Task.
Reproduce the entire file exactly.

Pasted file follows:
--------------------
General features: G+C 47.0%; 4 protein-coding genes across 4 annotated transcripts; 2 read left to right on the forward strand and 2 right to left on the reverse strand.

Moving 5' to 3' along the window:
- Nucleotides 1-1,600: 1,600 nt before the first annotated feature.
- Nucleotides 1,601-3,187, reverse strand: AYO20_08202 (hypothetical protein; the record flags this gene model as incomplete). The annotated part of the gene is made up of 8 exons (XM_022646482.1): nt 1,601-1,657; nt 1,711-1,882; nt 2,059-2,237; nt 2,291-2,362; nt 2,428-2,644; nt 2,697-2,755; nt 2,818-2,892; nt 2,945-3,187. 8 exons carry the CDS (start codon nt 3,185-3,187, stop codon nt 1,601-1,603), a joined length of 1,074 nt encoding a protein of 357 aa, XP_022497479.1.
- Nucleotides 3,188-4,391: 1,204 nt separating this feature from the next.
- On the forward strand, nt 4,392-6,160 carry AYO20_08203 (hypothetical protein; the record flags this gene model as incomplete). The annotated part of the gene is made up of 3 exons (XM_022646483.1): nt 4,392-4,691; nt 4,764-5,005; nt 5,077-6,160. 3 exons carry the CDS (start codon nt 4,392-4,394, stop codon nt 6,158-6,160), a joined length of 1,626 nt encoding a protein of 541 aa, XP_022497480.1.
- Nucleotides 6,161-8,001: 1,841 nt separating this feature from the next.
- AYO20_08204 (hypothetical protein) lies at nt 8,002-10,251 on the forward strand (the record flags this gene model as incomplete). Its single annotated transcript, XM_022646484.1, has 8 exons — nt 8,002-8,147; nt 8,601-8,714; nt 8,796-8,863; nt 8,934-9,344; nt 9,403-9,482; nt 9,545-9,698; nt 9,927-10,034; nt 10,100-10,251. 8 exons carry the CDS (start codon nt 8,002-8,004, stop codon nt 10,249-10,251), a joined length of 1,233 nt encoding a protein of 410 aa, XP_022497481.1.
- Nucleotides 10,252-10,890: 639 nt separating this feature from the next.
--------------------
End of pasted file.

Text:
General features: G+C 47.0%; 4 protein-coding genes across 4 annotated transcripts; 2 read left to right on the forward strand and 2 right to left on the reverse strand.

Moving 5' to 3' along the window:
- Nucleotides 1-1,600: 1,600 nt before the first annotated feature.
- Nucleotides 1,601-3,187, reverse strand: AYO20_08202 (hypothetical protein; the record flags this gene model as incomplete). The annotated part of the gene is made up of 8 exons (XM_022646482.1): nt 1,601-1,657; nt 1,711-1,882; nt 2,059-2,237; nt 2,291-2,362; nt 2,428-2,644; nt 2,697-2,755; nt 2,818-2,892; nt 2,945-3,187. 8 exons carry the CDS (start codon nt 3,185-3,187, stop codon nt 1,601-1,603), a joined length of 1,074 nt encoding a protein of 357 aa, XP_022497479.1.
- Nucleotides 3,188-4,391: 1,204 nt separating this feature from the next.
- On the forward strand, nt 4,392-6,160 carry AYO20_08203 (hypothetical protein; the record flags this gene model as incomplete). The annotated part of the gene is made up of 3 exons (XM_022646483.1): nt 4,392-4,691; nt 4,764-5,005; nt 5,077-6,160. 3 exons carry the CDS (start codon nt 4,392-4,394, stop codon nt 6,158-6,160), a joined length of 1,626 nt encoding a protein of 541 aa, XP_022497480.1.
- Nucleotides 6,161-8,001: 1,841 nt separating this feature from the next.
- AYO20_08204 (hypothetical protein) lies at nt 8,002-10,251 on the forward strand (the record flags this gene model as incomplete). Its single annotated transcript, XM_022646484.1, has 8 exons — nt 8,002-8,147; nt 8,601-8,714; nt 8,796-8,863; nt 8,934-9,344; nt 9,403-9,482; nt 9,545-9,698; nt 9,927-10,034; nt 10,100-10,251. 8 exons carry the CDS (start codon nt 8,002-8,004, stop codon nt 10,249-10,251), a joined length of 1,233 nt encoding a protein of 410 aa, XP_022497481.1.
- Nucleotides 10,252-10,890: 639 nt separating this feature from the next.